Can we please bring copy editors back to the Wall Street Journal?

Because I act as my own copy editor, I know (and Hiram knows) how hard it is to catch errors in one’s own writing. But real newspapers used to have copy editors to do that job and, while I’m sympathetic to the financial woes of that industry, I can’t imagine copy editors are all that expensive. English majors, sadly, come cheap. 

So it’s ironic that in an article on a newspaper reporter becoming a strip club manager as a new career, the Journal prints this:

Soon afterwards, he was visiting Israel when the war with Hezbollah in Lebanon broke out, and to his surprise he found himself disinterested in covering it. “As much as I loved my job and was proud of what I’d done, I didn’t have the urge anymore to run up to the border and explain it all to the American people and then come back and brag about how I’d been shot at,” he says.

A beauty contest judge at a strip joint should be disinterested but not, one hopes, uninterested. In the burned-out reporter’s case, it would be quite the other way around.

3 Comments

Filed under Uncategorized

3 responses to “Can we please bring copy editors back to the Wall Street Journal?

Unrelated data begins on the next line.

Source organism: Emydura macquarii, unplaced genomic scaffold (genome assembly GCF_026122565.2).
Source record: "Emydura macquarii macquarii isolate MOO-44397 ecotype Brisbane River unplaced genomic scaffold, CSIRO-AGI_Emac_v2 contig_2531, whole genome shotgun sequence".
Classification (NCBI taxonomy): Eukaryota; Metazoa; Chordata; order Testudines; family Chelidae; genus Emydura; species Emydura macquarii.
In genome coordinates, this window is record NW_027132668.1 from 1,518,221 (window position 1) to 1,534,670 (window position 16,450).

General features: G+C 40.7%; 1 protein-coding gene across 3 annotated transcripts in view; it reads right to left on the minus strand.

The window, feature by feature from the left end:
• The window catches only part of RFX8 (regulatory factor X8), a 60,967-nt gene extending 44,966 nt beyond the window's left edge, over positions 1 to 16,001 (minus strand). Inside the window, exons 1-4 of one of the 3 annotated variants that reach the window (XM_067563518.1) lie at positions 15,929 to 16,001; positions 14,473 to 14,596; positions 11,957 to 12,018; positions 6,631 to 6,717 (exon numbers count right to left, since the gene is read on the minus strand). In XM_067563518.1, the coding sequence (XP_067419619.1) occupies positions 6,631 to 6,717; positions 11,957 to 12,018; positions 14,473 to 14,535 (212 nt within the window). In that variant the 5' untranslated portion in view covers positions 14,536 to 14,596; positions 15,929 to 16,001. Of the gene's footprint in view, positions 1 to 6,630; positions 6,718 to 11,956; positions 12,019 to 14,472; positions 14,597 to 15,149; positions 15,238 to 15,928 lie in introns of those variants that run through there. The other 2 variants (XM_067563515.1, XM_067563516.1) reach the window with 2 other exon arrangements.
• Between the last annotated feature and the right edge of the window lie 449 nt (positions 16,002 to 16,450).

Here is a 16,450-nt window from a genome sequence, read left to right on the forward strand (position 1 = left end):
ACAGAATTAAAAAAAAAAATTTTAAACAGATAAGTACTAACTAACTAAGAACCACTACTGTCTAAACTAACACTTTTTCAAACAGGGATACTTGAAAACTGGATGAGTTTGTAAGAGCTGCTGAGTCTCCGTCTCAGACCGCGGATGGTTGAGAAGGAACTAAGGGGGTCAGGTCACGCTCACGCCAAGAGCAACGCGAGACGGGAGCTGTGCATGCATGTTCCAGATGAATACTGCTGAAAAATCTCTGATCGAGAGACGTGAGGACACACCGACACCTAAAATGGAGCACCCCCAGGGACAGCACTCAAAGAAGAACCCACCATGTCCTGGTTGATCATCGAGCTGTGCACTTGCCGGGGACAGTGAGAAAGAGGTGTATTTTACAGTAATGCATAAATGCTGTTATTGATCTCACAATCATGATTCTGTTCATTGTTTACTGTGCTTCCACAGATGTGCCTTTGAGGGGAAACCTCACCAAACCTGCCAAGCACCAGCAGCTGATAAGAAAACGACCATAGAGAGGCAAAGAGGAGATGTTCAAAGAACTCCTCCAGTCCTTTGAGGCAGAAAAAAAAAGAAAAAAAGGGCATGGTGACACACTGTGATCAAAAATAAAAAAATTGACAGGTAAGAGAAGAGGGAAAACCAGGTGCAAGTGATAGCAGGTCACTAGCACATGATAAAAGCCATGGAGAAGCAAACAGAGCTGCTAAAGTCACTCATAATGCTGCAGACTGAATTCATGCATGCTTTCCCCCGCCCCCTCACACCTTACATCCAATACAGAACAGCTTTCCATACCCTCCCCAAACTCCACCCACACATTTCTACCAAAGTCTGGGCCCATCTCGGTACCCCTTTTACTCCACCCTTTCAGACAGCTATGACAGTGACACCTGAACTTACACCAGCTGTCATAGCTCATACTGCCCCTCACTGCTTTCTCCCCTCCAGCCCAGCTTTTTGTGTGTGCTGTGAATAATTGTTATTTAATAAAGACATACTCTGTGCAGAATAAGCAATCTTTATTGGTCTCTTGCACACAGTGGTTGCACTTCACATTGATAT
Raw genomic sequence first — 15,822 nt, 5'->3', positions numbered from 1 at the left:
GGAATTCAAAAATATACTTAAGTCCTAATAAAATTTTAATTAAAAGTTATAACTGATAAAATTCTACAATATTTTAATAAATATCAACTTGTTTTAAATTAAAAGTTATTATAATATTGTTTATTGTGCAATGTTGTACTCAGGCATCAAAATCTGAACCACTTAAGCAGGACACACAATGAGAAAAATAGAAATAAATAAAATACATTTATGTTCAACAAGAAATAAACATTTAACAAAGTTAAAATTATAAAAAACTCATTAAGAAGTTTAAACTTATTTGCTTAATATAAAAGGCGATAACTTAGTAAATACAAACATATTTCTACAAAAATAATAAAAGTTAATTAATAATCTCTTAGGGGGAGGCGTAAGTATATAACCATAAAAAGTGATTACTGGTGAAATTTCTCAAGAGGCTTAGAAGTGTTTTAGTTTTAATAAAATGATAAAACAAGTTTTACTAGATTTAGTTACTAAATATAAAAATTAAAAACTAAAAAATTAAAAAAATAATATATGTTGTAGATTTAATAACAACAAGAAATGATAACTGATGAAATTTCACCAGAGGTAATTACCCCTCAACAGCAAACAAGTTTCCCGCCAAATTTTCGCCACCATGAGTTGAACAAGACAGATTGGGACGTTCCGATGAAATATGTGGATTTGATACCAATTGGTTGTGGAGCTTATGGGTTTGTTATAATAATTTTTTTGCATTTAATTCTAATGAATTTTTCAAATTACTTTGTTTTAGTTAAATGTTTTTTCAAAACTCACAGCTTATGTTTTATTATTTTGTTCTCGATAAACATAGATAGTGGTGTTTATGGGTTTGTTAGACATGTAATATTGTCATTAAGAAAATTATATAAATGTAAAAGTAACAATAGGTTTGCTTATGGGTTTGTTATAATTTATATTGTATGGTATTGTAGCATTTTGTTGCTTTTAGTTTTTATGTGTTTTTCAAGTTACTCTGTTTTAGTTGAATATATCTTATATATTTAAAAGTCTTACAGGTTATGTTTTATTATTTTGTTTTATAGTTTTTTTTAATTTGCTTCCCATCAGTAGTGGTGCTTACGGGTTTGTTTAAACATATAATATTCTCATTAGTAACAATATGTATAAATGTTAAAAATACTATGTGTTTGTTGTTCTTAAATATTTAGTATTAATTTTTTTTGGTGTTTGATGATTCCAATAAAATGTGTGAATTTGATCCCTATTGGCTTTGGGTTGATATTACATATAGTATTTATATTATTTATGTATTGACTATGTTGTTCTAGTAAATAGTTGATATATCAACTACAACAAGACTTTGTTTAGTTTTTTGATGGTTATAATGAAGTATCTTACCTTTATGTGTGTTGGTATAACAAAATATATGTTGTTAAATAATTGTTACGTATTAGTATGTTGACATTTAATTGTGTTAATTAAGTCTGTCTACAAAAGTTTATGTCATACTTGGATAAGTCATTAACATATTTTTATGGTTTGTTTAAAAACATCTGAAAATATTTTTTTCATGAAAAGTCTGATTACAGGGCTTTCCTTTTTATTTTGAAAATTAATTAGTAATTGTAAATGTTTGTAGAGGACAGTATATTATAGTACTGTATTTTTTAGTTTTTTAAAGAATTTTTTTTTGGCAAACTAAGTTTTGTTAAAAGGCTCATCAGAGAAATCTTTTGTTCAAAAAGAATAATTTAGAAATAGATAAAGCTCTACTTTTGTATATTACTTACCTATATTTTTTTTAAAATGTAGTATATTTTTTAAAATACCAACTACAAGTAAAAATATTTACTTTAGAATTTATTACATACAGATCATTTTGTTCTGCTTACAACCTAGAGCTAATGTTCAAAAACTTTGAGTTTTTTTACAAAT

1. Paco

    It’s not just the proofreading that’s gone by the wayside at the WSJ. There are content errors galore.

    I pointed out a material factual error to a WSJ reporter this week. The reporter promptly and politely acknowledged that I was correct and indicated he would change the online copy immediately. Three days later the article is still on their web site with no corrections.

    My impression is that they’ve hired a lot of contract reporters who are ignorant of financial and investment matters to turn out brief, throwaway McArticles from home computers (no offense) and suburban cubicle complexes. It’s sad. I’ve been a WSJ reader more than thirty years, but when my online subscription expires next week I’m not renewing.

  2. Hiram

    Thanks for the acknowledgment (or acknowledgement, if that’s your spelling preference). Unfortunately, the distinction between uninterested and disinterested is probably already lost. I notice, for example, that the very permissive dictionary that comes with my MacBook allows the definition of disinterested that you complain about. I agree with you on this one, but it may be a lost cause. People love the prefix “dis-.”

  3. Red

    I think you can give Rupert Murdoch some of the credit for slippage at the WSJ. What did they expect when they sold themselves to him? (Not an increase in proofreader positions, that’s for sure.)

    Cheer up, Paco, you can switch over to the FT.